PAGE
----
Section 42(1) (a) of the 1999 Constitution of the Federal Republic of Nigeria as amended provides that “A citizen of Nigeria of a particular community, ethnic group, place of origin, sex, religion or political opinion shall not by reason only that he is such a person, be subjected either expressly by or in practical application of any law in force in Nigeria or any executive or administrative action of the government to disabilities or restrictions to which citizens of Nigeria of other communities, ethnic groups, places of origin, sex, religion or political opinions are not made subject.”
This provision makes it clear that nobody should be discriminated upon by reason of his or her sex. In most parts of Nigeria today, female children are still being discriminated against on issues of inheritance, especially under native law and custom. The court has constantly held that this practice was repugnant to natural justice, equity and good conscience as seen in the case of Motoh V. Motoh (2011) 16 NWLR PT 1274 CA where it was held that the native law and custom of Umuanaga Akwa which discriminates against female children of the same parent and favours the male children who inherit all the estate of their father to the exclusion of their female siblings is repugnant to natural justice, equity and good conscience.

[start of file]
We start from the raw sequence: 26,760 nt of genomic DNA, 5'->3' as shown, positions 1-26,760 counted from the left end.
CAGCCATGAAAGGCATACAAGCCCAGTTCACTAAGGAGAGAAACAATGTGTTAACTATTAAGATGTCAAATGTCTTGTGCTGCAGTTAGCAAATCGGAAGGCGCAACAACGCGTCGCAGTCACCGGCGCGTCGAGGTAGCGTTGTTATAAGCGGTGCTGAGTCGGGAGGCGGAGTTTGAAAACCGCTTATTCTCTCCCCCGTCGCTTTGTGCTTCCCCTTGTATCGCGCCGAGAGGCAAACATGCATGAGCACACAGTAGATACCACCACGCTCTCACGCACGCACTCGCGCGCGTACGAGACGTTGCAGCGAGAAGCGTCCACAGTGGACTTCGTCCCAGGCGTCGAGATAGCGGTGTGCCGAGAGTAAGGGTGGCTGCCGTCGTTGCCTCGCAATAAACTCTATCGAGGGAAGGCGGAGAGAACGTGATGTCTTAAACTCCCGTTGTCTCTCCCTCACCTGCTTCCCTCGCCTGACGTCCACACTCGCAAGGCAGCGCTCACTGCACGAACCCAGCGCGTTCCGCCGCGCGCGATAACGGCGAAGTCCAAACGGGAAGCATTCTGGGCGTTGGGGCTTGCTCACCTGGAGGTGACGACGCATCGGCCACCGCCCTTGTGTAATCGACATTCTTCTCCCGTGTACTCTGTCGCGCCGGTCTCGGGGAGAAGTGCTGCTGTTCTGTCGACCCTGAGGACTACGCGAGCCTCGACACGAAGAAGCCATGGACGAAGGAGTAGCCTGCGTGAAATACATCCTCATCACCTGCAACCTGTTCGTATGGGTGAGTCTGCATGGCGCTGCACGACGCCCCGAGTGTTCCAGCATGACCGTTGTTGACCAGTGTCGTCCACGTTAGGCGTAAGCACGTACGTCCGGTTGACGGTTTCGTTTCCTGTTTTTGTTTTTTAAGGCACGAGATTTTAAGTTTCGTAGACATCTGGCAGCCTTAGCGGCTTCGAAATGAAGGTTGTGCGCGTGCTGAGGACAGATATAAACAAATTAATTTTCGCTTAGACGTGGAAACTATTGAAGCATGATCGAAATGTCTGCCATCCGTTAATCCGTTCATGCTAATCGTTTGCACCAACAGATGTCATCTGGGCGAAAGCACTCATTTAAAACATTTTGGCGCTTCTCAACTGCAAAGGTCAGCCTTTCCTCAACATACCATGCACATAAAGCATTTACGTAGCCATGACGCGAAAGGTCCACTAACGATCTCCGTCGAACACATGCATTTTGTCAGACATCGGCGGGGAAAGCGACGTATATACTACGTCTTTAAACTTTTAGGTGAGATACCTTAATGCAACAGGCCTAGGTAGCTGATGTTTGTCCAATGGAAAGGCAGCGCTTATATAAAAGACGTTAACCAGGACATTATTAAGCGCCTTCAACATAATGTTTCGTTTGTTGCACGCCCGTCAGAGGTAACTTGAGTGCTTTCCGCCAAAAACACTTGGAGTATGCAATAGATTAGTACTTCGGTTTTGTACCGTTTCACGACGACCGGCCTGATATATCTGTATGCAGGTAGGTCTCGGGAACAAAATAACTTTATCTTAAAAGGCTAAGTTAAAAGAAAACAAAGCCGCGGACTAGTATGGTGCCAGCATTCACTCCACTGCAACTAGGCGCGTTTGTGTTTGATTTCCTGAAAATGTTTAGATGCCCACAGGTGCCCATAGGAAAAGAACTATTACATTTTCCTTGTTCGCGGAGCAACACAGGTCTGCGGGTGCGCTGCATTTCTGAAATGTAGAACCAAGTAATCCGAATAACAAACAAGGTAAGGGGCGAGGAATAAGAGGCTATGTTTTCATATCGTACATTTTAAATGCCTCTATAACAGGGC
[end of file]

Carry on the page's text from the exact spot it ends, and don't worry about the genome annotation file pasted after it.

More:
In the words of Niki Tobi J.C. A (as he reverence) in Mojekwu V. Mojekwu (1997) 7 NWLR (Pt 512) 283 “… any form of societal discrimination on grounds of sex, apart from being unconstitutional, is antithesis to a society built on the tenet of democracy, which we have freely chosen as a people. It is the monopoly of God to determine the sex of a baby and not the parents… Accordingly, for a custom or customary law to discriminate against a particular sex, is to say the least, an affront to the Almighty God Himself.” Aside the discrimination of a girl child some Igbo customs forbid a wife who worked hard with the husband to acquire the property they tag “His Own” from inheriting such property. In some cases the brother of the deceased inherits his wife and his property (Ikuchi).
Our courts have also condemned the tradition where a female child in order to inherit her late father’s property will assume the position of a man in her father’s house. This means that she will remain in her father’s house unmarried but have children in her father’s name (Nrachi custom of Nnewi). According to Fabiyi J.C.A. in Mojekwu V Ejikeme (200(0 5 NWLR (Pt 656) 402 “… it cannot and should not be allowed to rear its ugly head any longer, it should die a natural death and be buried. It should not be allowed to resurrect. The custom is perfidious and the petrifying odour smells to high heavens.”
Despite these bold pronouncements by the courts and the constitutional provision, many women still experience discrimination in terms of t heir right to inheritance. It is true that the brilliant pronouncement by the courts have not proven sufficient to eliminate discrimination against women as is currently experienced. This write-up is a clarion call to women to fight for their rights.
Nkechi Bright Ewere